WATCH | Will President Trump cut down Obama's expansion of NSA data access?
For nearly two months now, there has been a steady stream of leaks about sensitive intelligence gathered in the investigation into alleged Russian efforts to influence last year's elections.
Those leaks have included uncorroborated dossiers from overseas and intercepts of telephone conversations at the Russian Embassy. It has created growing concerns inside the intelligence community that too many people in Washington may be gaining access to sensitive intercepts and human intelligence reporting.
Intelligence professionals tell Circa News they were concerned that some of the Russian intelligence was spread through group briefings to a much larger than usual audience back in January. This would have happened during the final days of the Obama administration when it expanded Executive Order 12333, which allows employees with a “need to know” to have unfettered access to raw data stored by the NSA. These new rules allowed the NSA to share “raw signals intelligence information,” including the names of those involved in phone conversations and emails.
“The expansion of the order makes it difficult to narrow in on the leaks and frankly, it allows too many people access to the raw data, which only used to be available to a select few,” said a U.S. official, who spoke on condition of anonymity as they were not authorized to speak on the matter.
“President Trump needs to a look at this executive order and rescind Obama’s expansion of it.”
White House officials are not commenting on whether or not they will rescind the expansion of the executive order, but sources tell Circa they are looking into it and concerned.
White House Press Secretary Sean Spicer told reporters this week, "I think the idea that we are having these ongoing disclosures of national security and classified information should be something that everybody is outraged by in this country."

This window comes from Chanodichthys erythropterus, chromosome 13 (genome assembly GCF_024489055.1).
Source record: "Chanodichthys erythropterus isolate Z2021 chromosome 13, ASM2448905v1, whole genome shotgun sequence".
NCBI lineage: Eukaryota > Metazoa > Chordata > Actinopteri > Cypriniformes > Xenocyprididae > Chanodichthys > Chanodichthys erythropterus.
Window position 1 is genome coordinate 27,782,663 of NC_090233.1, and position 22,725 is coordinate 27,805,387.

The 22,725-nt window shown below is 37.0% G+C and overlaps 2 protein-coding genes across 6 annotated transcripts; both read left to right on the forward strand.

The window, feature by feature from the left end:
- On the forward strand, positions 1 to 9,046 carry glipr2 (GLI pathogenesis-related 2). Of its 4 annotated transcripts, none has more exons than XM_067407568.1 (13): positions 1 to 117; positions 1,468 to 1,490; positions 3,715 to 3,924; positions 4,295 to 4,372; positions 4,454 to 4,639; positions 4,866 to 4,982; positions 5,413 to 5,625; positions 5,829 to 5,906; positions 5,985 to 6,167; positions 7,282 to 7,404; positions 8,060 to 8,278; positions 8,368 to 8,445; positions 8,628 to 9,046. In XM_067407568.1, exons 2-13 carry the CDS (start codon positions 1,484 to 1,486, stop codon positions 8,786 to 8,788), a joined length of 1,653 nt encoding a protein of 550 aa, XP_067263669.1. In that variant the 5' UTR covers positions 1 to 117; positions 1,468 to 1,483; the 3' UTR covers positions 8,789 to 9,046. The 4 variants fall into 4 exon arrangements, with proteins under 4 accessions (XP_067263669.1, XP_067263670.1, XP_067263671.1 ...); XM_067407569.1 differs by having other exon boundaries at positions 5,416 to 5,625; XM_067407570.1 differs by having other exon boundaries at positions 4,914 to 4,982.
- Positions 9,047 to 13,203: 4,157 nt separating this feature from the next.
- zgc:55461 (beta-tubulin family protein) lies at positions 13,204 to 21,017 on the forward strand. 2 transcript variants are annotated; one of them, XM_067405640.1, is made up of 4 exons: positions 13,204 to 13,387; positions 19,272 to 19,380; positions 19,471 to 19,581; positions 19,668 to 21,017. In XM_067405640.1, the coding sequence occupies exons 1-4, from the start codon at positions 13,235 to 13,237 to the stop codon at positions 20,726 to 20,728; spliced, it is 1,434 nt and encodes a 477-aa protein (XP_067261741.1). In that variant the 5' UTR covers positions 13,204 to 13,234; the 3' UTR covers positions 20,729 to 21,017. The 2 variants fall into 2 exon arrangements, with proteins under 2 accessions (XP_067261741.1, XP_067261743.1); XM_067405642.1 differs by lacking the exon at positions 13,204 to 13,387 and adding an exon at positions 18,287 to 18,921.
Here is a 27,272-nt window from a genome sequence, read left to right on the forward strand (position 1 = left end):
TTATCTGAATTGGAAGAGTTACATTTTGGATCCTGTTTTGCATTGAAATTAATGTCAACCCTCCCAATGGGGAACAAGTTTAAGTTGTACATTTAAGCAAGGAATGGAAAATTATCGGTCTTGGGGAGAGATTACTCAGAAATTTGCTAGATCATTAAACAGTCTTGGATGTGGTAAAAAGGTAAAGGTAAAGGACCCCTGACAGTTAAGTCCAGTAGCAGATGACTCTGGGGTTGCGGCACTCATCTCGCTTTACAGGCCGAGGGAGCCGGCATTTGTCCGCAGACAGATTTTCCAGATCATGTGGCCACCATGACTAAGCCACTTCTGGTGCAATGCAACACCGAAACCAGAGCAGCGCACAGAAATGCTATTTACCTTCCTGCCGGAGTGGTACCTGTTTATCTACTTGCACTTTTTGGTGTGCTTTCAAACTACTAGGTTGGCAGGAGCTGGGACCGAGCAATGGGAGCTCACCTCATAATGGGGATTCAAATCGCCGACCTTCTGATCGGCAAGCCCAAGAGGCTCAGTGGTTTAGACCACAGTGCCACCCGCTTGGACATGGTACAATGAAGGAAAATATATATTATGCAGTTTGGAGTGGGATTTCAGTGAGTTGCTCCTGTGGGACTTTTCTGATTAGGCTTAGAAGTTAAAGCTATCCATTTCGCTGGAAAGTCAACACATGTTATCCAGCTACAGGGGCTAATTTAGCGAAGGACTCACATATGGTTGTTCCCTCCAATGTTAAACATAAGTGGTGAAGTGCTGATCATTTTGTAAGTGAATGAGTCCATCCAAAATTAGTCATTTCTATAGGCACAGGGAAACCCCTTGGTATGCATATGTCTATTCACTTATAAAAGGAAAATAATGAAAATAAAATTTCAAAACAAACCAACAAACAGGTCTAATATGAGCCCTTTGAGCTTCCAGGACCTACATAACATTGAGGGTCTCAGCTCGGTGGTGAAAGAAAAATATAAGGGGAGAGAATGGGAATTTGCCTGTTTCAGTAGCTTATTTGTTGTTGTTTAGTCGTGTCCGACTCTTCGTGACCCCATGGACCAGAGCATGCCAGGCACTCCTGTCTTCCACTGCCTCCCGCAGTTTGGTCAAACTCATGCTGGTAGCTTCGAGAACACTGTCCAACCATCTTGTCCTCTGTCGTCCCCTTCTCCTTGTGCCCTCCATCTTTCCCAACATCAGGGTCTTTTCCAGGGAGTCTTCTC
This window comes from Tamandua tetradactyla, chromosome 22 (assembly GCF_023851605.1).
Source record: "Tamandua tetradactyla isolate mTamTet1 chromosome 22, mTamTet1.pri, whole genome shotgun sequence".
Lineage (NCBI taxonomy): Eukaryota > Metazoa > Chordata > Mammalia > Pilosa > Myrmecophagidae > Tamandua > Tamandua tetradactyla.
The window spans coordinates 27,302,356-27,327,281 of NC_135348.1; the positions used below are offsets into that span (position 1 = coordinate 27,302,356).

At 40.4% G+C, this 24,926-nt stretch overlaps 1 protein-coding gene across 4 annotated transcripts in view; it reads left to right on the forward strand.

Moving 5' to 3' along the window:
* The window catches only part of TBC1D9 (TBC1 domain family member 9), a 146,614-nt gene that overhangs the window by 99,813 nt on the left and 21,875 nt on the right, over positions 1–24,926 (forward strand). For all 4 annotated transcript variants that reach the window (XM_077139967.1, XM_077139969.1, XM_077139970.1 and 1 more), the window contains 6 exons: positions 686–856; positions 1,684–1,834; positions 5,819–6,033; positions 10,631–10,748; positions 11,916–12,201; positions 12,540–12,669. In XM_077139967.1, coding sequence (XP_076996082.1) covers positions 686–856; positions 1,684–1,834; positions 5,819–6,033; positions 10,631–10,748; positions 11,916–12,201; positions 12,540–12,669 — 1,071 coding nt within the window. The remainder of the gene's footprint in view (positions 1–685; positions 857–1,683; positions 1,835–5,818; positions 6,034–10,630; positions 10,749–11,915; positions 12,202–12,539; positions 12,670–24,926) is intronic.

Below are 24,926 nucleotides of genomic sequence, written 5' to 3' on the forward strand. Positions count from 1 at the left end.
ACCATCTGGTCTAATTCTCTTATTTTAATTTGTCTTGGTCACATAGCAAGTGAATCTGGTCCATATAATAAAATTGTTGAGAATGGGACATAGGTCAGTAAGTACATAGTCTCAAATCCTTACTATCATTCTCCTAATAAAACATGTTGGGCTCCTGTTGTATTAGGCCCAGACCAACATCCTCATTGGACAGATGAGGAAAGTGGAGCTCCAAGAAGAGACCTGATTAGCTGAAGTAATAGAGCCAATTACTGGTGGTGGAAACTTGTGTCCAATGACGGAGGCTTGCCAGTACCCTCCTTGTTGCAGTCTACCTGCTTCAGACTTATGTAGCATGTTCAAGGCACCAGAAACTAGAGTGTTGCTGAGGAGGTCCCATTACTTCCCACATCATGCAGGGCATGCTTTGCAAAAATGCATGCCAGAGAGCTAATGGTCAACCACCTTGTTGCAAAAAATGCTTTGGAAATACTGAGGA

The classified information is viewed in a Sensitive Compartmented Information Facility, known as a SCIF, where authorized intelligence officials can request and retrieve the data needed for their investigation.
But the expansion of the order has been criticized by U.S. officials who are suspicious of Obama’s timing and are concerned that leaks will be more prevalent under this new expansion.
One such example is leaked phone call naming former National Security Advisor Lt. Gen. Michael Flynn and Russian Ambassador to the U.S. Sergey Kislyak, which eventually led to Flynn’s resignation as an advisor to the president. Under the original executive order, the NSA analysts would filter much of the surveillance information - masking names and only disseminating the necessary parts of the information to those requesting the “need to know” data.
The new order allows the NSA to share raw data and grants the NSA authority to share the information with minimal redactions, according to the copy of procedures. It is not certain the Flynn leaks were related to the expansion of the executive order, however, the leak itself came with a price, say U.S. officials. The officials noted there is widespread frustration among intelligence professionals who say the leaks and misinformation is damaging intelligence operations and has led to distorted media coverage about how counterintelligence operations actually work.
The executive order’s history dates back to President Ronald Reagan. He signed the order into law in 1981, giving the intelligence community the ability to extend their powers and streamlining the ability of federal agencies also investigating intelligence issues, to cooperate with the CIA requests for information.
It gives the NSA almost unlimited authority to access information and intercept overseas communications.
Obama sought to expand those powers and take down the wall during his second term in office. The original executive order only allowed limited personnel - those with the highest levels of security clearances - to view the original raw data.
But the changes came at the end of his presidency. On Jan. 3, then Attorney General Loretta Lynch signed the expansion of the executive order, which had already been signed by DNI Director James Clapper in mid-December.
For many years the executive order didn’t draw a lot of attention, but NSA whistleblower Edward Snowden exposed its vast reach.
Snowden, who is being sought by U.S. authorities for leaking classified information and is now in Russia, was the catalyst that exposed the vast authority of the NSA by revealing how the agency is capable of retrieving and storing vast amounts of what Americans considered private communications in their servers.
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